Einstein Analytics: Demystifying Bindings – Part 5

It’s time for the fifth part of this Demystifying Bindings blog series and this binding type is one of the advanced possibilities in Einstein Analytics, I am talking about nested bindings. I am sure they are many variations of use cases where nested bindings are needed but in this blog, I will focus on using nested bindings in a SAQL filter.

What is a nested binding?

First of all, it’s probably appropriate to explain what a nested binding is. Well, we have already covered what a binding is in this blog series; a way to make your step or widget dynamic based on parameters from a source step. A nested binding is a binding within a binding. To be honest nested bindings are in my experience not commonly used but you do occasionally find those edge cases where a nested binding are just what is needed.

Prerequisites for the example

The use case is to have a bar chart where the grouping is bound to a static step. This we covered in part 1 of this blog series or you can also look at the blog I wrote on static steps.

The static step called Static_1 looks like this:

"values": [
{
"display": "Industry",
"value": "Industry"
},
{
"display": "Account Type",
"value": "Account_Type"
}
]

And the step Group_1 looks like this with the binding to the above static step – I’ve kept it in compact form:

{
"measures": [
[
"sum",
"Amount"
]
],
"groups": "{{column(Static_1.selection, [\"value\"]).asObject()}}"
}

And finally, we have the SAQL step we will be adding a nested binding to, which in my use case is the filter:

q = load "DTC_Opportunity_SAMPLE";
q = filter q by 'Industry' == "Agriculture";
q = group q by 'Billing_Country';
q = foreach q generate 'Billing_Country' as 'Billing_Country', sum('Amount') as 'sum_Amount';
q = order q by 'Billing_Country' asc;
q = limit q 2000;

Visually this is how it looks in my example:

Anatomy of the nested binding

The idea behind this binding is we want the SAQL step to have a filter that is powered by our aggregateflex step (compact form), however, this step is already dynamic, so we need to make sure that the binding in the SAQL step takes this into account.

If we think back to the second part of this blog series, a filter binding looks like this:

q = filter q by {{cell(Step_1.selection, 0, \"column name\").asEquality(\"Field API Name\")}};

It’s important to remember that ‘Step_1’ is the source step, ‘column name’ is the name of the column from where we want to grab the value. Since we have defined ‘0’ as the row and it’s a cell selection then we will be looking at the very first value. Finally, in the .asEquality() we have the field or column in the dataset that we want to match the value from the ‘column name’ with.

Below you will see the step with the nested filter binding:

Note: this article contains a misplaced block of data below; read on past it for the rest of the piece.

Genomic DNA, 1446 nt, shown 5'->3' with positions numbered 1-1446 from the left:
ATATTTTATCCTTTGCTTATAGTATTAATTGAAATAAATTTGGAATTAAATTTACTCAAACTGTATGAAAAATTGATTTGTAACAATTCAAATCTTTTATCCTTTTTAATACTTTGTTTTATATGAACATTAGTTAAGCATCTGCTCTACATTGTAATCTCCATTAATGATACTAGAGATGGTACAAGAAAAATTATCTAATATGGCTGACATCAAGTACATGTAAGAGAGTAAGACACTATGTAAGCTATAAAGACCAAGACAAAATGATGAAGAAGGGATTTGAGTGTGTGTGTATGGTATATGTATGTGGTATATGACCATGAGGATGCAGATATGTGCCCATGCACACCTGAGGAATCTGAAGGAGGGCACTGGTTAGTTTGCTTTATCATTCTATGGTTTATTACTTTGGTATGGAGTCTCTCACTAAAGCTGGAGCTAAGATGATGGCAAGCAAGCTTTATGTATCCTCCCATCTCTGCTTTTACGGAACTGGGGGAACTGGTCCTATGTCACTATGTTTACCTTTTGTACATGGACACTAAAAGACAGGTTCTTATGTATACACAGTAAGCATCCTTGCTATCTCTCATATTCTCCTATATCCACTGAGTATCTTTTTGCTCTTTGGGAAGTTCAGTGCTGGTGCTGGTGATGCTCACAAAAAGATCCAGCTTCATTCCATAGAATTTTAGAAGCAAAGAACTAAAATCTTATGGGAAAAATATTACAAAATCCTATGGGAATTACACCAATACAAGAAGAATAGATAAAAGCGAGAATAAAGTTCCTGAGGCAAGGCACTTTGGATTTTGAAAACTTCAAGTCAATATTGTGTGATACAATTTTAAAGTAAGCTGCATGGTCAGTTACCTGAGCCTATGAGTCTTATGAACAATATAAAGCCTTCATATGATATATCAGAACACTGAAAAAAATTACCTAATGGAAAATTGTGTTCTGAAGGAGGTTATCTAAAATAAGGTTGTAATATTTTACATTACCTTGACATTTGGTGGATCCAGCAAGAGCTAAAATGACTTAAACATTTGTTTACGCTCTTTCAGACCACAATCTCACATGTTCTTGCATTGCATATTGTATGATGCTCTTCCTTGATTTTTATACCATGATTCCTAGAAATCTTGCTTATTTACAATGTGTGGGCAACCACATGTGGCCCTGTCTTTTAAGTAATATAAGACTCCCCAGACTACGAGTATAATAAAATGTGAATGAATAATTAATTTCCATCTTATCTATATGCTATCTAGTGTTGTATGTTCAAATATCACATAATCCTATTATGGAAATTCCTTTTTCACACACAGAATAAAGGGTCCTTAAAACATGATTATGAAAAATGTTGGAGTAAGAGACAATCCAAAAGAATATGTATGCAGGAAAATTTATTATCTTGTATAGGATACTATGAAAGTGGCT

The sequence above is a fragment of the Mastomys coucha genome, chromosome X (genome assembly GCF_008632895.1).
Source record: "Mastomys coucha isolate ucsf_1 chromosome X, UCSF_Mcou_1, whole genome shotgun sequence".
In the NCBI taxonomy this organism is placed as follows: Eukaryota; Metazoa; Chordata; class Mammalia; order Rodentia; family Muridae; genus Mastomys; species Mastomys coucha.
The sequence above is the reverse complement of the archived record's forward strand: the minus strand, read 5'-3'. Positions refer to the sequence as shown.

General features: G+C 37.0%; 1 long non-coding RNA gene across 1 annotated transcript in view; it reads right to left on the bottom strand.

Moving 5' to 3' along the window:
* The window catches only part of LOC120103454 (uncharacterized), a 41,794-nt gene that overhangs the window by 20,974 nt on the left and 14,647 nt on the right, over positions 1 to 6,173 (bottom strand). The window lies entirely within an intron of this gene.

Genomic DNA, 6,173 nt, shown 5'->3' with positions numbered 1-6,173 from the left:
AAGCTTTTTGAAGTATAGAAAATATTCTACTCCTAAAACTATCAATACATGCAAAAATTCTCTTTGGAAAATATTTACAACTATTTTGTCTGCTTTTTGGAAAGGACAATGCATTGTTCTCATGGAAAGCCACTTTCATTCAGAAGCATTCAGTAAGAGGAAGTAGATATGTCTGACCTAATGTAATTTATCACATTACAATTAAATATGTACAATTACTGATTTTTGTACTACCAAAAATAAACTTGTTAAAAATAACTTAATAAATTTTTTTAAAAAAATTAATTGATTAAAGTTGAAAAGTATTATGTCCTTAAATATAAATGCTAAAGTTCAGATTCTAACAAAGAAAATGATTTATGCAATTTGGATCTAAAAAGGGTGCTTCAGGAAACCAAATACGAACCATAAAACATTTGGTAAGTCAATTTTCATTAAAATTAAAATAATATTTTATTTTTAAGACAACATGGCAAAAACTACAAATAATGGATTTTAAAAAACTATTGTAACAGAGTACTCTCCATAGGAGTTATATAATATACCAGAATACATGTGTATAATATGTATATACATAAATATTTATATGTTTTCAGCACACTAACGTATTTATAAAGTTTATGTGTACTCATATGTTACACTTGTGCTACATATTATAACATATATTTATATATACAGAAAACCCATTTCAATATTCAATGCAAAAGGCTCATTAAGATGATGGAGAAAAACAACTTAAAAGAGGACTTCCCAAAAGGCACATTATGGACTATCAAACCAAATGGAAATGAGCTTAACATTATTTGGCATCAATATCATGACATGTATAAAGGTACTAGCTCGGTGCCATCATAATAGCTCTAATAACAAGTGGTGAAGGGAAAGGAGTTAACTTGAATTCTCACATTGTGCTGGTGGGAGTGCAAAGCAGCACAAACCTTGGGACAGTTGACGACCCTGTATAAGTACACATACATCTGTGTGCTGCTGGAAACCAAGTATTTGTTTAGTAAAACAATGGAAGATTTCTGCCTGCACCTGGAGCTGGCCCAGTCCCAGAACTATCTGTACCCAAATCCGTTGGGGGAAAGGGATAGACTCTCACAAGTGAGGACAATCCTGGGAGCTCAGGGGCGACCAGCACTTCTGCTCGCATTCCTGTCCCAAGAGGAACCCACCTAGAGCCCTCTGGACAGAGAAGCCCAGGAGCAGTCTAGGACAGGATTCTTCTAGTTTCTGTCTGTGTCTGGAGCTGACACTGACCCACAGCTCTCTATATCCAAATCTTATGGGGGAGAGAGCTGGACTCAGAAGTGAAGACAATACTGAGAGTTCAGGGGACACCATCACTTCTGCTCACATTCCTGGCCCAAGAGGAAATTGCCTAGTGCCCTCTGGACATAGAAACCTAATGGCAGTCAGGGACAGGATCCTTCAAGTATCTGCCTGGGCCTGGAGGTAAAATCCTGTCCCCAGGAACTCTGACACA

q = load "DTC_Opportunity_SAMPLE";
q = filter q by {{column(Group_1.selection, column(Static_1.selection, [\"value\"])).asEquality(cell(Static_1.selection, 0, \"value\"))}};
q = group q by 'Billing_Country';
q = foreach q generate 'Billing_Country' as 'Billing_Country', sum('Amount') as 'sum_Amount';
q = order q by 'Billing_Country' asc;
q = limit q 2000;

Let’s break the nested binding down. First, if we look at below we are binding the filter to the selection from our chart; Group_1 is our source step. Now we do need to define the column we want to grab from the source step and what it should be equal to, which I for now just have filled with static parameters – the industry.

q = filter q by {{column(Group_1.selection, [\"Industry\"])).asEquality(\"Industry\")}};

Now we know that we cannot use the static parameters, and looking back to our step ‘Group_1’ this step is already dynamic, hence we need to replace the static parameters with dynamic values.

If we look at the ‘column name’ in the data selection this is powered by the group selection binding we have in the step ‘Group_1’ hence we need to add in the same data selection in our filter binding. Just remember we do not need to add the data serialization in this nested binding, we just want to take the data selection. We now end up with the following:

q = filter q by {{column(Group_1.selection, column(Static_1.selection, [\"value\"])).asEquality(\"Industry\")}};

The final thing we have to do is to define the column name we want to apply the filter selection to. As you saw with the static example we were matching to the ‘Industry’ column. If I in my ‘Static_1’ step select ‘Industry’ for my ‘Group_1’ step then my nested binding will work. However, if I select ‘Account Type’ then the value we are parsing is not gonna find a match, hence we need to make this part dynamic as well and add another nested binding looking at the same static step as we did with the other nested binding.

q = filter q by {{column(Group_1.selection, column(Static_1.selection, [\"value\"])).asEquality(cell(Static_1.selection, 0, \"value\"))}};

And that should be it. Now you can select ‘Industry’ or ‘Account Type’ from your toggle, which changes the grouping in the bar chart and then apply the selected bar as a filter in the dot plot chart.

If you want to use bindings in compare tables, that is what we will be looking at next.


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